This is the second in a week-long series of essays written by Watchdog.org reporters to commemorate Sunshine Week.
By Maggie Thurber | for Ohio Watchdog
I still remember that first day and how nervous I was.
It was the spring of 1993 and I’d been asked to run for an office — the Clerk of Toledo Municipal Court.
Before I could decide, I needed some information. I’d researched the records the clerk was supposed to keep and knew which ones were public, and which ones weren’t.
It was my very first public records request. I tried to disguise my nervousness by being armed with the facts: specific sections of the Ohio Revised Code detailing the legal support for my request.
I boldly walked up to the clerk’s counter and made my request.
The records didn’t exist, I was told. At least, not in any form the public could examine or use. And that made me angry — angry enough to run for, and win, the office.
Throughout my time as the clerk, I became the go-to person on the public records law within our state association. After leaving office and becoming a blogger, that reputation continued as my love for the information and details available to every citizen grew deeper.
I’ve used public records to examine everything from emails and local spending to long-range planning documents and union contracts.
As our local school board tried to get more property tax levies approved by the voters, I requested, examined and reported on their financial status, financial audits, test scores, salaries and performance.That reporting, coupled with the advocacy of several local groups and a radio station, resulted in the defeat of a new levy request. The school board agreed to do a comprehensive performance audit to identify ways the district could save money.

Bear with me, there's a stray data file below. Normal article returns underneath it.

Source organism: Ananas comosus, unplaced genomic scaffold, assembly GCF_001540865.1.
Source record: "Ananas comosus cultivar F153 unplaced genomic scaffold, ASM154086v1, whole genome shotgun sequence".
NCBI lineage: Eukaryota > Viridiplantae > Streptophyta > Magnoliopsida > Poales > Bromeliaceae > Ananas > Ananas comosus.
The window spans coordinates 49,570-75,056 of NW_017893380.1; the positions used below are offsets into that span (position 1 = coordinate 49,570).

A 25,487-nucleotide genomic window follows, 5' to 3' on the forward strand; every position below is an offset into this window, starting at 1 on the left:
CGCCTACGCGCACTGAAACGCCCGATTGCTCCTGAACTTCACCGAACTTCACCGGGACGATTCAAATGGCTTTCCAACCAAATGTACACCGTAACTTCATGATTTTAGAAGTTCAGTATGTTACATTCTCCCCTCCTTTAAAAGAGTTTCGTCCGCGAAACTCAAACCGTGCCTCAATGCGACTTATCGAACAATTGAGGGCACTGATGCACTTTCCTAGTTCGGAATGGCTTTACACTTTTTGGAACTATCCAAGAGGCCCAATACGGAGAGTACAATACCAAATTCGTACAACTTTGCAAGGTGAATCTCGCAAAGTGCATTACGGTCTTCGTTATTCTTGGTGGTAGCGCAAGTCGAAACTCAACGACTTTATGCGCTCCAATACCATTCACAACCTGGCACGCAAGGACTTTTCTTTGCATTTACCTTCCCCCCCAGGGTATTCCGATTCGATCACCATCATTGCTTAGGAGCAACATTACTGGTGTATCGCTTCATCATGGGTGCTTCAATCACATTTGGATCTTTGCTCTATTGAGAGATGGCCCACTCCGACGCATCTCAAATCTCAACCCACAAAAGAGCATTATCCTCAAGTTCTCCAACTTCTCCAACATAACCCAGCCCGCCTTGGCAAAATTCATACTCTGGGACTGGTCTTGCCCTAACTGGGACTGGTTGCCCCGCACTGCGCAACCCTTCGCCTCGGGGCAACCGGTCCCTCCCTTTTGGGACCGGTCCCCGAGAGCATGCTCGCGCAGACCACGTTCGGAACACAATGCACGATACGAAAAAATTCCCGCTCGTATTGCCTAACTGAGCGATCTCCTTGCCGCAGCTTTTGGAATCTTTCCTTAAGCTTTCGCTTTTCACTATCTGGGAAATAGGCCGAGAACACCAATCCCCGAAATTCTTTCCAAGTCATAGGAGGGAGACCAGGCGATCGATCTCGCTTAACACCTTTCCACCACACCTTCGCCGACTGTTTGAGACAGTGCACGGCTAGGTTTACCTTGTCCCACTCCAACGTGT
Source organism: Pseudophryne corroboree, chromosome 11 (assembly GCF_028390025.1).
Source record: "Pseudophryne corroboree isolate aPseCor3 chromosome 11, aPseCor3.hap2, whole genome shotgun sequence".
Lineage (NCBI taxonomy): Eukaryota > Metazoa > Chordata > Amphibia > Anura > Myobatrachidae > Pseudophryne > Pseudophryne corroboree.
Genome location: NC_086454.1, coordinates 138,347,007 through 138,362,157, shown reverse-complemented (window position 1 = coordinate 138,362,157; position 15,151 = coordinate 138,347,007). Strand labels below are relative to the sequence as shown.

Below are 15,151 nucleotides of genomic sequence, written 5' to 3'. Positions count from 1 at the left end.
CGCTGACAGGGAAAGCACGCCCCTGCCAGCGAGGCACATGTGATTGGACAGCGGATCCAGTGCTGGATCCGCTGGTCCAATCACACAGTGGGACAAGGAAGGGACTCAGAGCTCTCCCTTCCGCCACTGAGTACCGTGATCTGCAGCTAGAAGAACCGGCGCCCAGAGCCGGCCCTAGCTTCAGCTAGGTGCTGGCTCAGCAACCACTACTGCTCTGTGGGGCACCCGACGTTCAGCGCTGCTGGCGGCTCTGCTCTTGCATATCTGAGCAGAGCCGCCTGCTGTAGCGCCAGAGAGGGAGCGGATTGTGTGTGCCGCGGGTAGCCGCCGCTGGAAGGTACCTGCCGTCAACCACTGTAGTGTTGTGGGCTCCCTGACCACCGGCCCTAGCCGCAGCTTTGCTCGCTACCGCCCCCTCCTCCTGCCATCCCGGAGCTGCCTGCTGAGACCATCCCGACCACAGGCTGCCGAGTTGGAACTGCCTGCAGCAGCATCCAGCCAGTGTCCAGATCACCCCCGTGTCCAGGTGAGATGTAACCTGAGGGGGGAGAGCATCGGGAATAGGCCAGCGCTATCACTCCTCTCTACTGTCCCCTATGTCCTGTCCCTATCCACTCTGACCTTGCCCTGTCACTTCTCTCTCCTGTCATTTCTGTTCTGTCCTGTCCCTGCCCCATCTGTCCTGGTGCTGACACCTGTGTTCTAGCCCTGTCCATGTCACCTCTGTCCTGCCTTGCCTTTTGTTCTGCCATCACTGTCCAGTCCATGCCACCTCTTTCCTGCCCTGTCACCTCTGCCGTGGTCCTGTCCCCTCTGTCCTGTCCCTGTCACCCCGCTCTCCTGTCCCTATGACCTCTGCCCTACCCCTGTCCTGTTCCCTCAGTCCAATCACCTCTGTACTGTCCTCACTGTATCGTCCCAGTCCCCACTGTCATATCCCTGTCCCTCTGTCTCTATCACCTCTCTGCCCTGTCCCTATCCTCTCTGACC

The performance audit found $101 million in recommended savings over a five-year period.
That’s the impact of using public records to support your position.
Throughout the years, the public records law has changed, adding more exemptions, requiring training for elected officials and making it easier for people to use it to bring transparency to government.
A while back, the attorney general and auditor got together to publish the “Yellow Book” — a detailed, plain language explanation of the law and Ohio’s open meetings requirements. It’s yellow, in honor of its title, “The Sunshine Laws Manual,” and it’s free to anyone who requests it, in printed or electronic form.
Over the past 20 years, O.R.C 149.43 has been my constant companion, and its terms and mandates are as familiar to me as my own face.
The Ohio Supreme Court recently diluted it, removing a key enforcement component. Despite that ruling, I know we can still accomplish great things together.
The strength it once had may be diminished, but my love of public records, and the knowledge they give an ‘ordinary citizen,’ will never perish.